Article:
How to cycle in the rain

Spring has sprung, and while the worst of winter might be behind us but there are still plenty of wet days ahead as we move towards the warmer weather.  And while riding in the rain brings its safety challenges; slippery conditions, low visibility and increased traffic (is it just me or are there more cars on the road as people opt out of walking to the train station or strolling to work?), the worst part by far is the feeling of being drenched through and peeling off cold wet clothes that are probably still going to be wet when you head out on your return journey. 

So let’s make cycling in the rain a more enjoyable experience and get prepared for the wet days ahead with a smile. 

Waterproof as much as you can 

The right kit is essential for comfort, and to be honest, if you are not thinking about the cold water drizzling down your chest or pooling into your shoes you are probably going to be better focused on the road and take fewer risks in wet weather.

You’ll need a fitted waterproof jacket that has plenty of breathability to prevent overheating – especially in spring as the weather is not as chilly and your body heat will really ramp up under multiple layers. An undergarment that wicks moisture is a spray jacket’s best friend as it helps with sweat and any rain you might suffer before the waterproofs come out.

Winter tights. If it looks like rain (or it’s already raining), avoid the summer knicks, the material is too thin to offer you any protection. Have a pair of quality winter knicks that are waterproof to help keep circulation moving through your body and especially your leg muscles. If you are wet and have air moving across your body your muscles will contract and blood will retract from the skin to help keep you warm, from an athletic point of view this is not a great result, it lowers your performance output and can lead to cramps and elevated risk of muscle soreness and injury. If you like short knicks then consider cycling leg warmers to give you an extra boost in the worst of the weather.

An unfashionable but cheap option for commuting is a pair of weatherproof pants to slide over the top of your usual cycling attire, just make sure they are well fitted for streamline travel and safety. Elastic openings at the ankles will help them get over your shoes as well if you need to make a quick rain stop (on or off) 

Helmet vents

Wet hair not only looks terrible, it also will give you chills, maybe even a cold. Wear a cap under your helmet or a weatherproof cover over your helmet to keep the rain out of the vents and prevent your head getting soaked. 

Waterproof gloves

It might seem like a small thing but wet hands and cold wind can make for a nasty combination. You also want to be sure you have full feeling in your hands for effective breaking and gear changes.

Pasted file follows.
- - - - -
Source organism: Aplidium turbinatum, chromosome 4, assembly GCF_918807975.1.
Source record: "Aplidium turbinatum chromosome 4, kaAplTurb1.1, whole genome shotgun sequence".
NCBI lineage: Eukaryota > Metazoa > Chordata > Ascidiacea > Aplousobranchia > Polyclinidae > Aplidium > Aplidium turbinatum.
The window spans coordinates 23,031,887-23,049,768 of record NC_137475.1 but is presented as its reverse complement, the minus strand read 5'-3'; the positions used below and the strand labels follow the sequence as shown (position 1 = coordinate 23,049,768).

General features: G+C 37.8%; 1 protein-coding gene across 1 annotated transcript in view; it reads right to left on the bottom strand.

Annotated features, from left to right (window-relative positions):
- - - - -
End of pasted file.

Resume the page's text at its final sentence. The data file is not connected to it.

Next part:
Mudguards

Okay so they are not pretty, but they are exceptional at keeping water from the road off your bum and feet. They also help visibility behind you as you diminish that giant rooster tail of spray that kicks up from your back wheel.

Dry feet

While you might not want to spend the money on overshoes (or cart them around with you just in case) a cheap and helpful option is waterproof socks.

They are thicker than regular socks so you will need to check the fit with your shoes before you buy. 

Spare socks

And I don’t just mean one pair, basically, you want to have a sock draw available at work or in your gym locker.  That gives you a dry pair of socks to put on straight away (heaven!) and a dry pair to cycle home in at the end of the day, plus another set ready if the same thing happens tomorrow. 

Tightly wrapping your kit in a towel before your hang it up to dry will also help take the edge off the moisture – just don’t use a ‘good’ towel, the water will probably be black. 

Having a spare kit at work too is a great idea as it means you don’t have to squeeze into a damp (and cold) kit later in the day. 

By the same token you aren’t wearing your wet kit home, so have a stash of plastic bags to put your used kit in. Separate the really wet clothes from the semi dry ones and anything muddy. 

A dehumidifier is a great hack for helping get clothes and boots dry, you’ll still need time (overnight is best) and stuffing (i.e. newspaper) to help speed the process up. 

Slippery when wet

It’s not always safe to avoid trouble spots if you see them at the last minute so pay close attention to slippery road items like white lines, cattle grids, man holes and tram tracks and give yourself as much time as possible to move around them.

Punctures are also a common problem in the wet. It helps to reduce your air pressure by 10psi to dry conditions to help conquer both the slipperiness and the debris. 

Cycle in the rain and stay safe

And as anyone who has ridden in the wet knows, it’s not just the water that is problematic, it’s the grit and grime that comes off the road that not only makes for a damp ride, but also a messy one.

While wearing a dark coloured kit helps reduce the look of black spray, it’s not safe. Visibility is low for drivers so make sure your spray jacket is a light colour or has reflective strips. 

Speaking of visibility, clear glasses can help if you are cycling in the day time, however, most people are happy to opt for a peaked cap, that’s enough to keep the rain out of your eyes and off your face. 

Lights are absolutely essential in wet conditions, even in daylight. Get them fitted front and back to be seen and stay safe on your ride. 

If you want to cycle in the rain it’s possible to still look good and keep dry while staying safe when you have right kit. That’s freedom!

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